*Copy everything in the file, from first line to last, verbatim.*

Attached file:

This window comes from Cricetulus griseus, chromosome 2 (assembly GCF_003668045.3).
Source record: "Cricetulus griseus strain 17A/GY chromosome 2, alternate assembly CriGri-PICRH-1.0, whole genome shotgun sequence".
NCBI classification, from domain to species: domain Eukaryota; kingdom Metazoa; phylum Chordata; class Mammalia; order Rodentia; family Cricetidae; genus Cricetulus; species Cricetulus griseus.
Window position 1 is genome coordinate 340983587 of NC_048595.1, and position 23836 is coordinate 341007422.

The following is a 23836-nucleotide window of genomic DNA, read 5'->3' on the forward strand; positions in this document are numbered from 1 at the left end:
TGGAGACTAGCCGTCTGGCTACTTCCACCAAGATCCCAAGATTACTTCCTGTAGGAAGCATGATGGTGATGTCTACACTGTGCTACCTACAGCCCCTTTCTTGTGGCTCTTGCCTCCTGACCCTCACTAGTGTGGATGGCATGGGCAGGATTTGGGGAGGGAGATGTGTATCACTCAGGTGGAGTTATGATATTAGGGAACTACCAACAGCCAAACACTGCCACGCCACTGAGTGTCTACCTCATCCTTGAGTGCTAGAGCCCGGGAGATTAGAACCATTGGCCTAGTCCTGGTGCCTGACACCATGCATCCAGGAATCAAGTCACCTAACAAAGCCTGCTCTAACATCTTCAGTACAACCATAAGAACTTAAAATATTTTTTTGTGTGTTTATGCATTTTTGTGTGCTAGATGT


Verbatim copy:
This window comes from Cricetulus griseus, chromosome 2 (assembly GCF_003668045.3).
Source record: "Cricetulus griseus strain 17A/GY chromosome 2, alternate assembly CriGri-PICRH-1.0, whole genome shotgun sequence".
NCBI classification, from domain to species: domain Eukaryota; kingdom Metazoa; phylum Chordata; class Mammalia; order Rodentia; family Cricetidae; genus Cricetulus; species Cricetulus griseus.
Window position 1 is genome coordinate 340983587 of NC_048595.1, and position 23836 is coordinate 341007422.

The following is a 23836-nucleotide window of genomic DNA, read 5'->3' on the forward strand; positions in this document are numbered from 1 at the left end:
TGGAGACTAGCCGTCTGGCTACTTCCACCAAGATCCCAAGATTACTTCCTGTAGGAAGCATGATGGTGATGTCTACACTGTGCTACCTACAGCCCCTTTCTTGTGGCTCTTGCCTCCTGACCCTCACTAGTGTGGATGGCATGGGCAGGATTTGGGGAGGGAGATGTGTATCACTCAGGTGGAGTTATGATATTAGGGAACTACCAACAGCCAAACACTGCCACGCCACTGAGTGTCTACCTCATCCTTGAGTGCTAGAGCCCGGGAGATTAGAACCATTGGCCTAGTCCTGGTGCCTGACACCATGCATCCAGGAATCAAGTCACCTAACAAAGCCTGCTCTAACATCTTCAGTACAACCATAAGAACTTAAAATATTTTTTTGTGTGTTTATGCATTTTTGTGTGCTAGATGT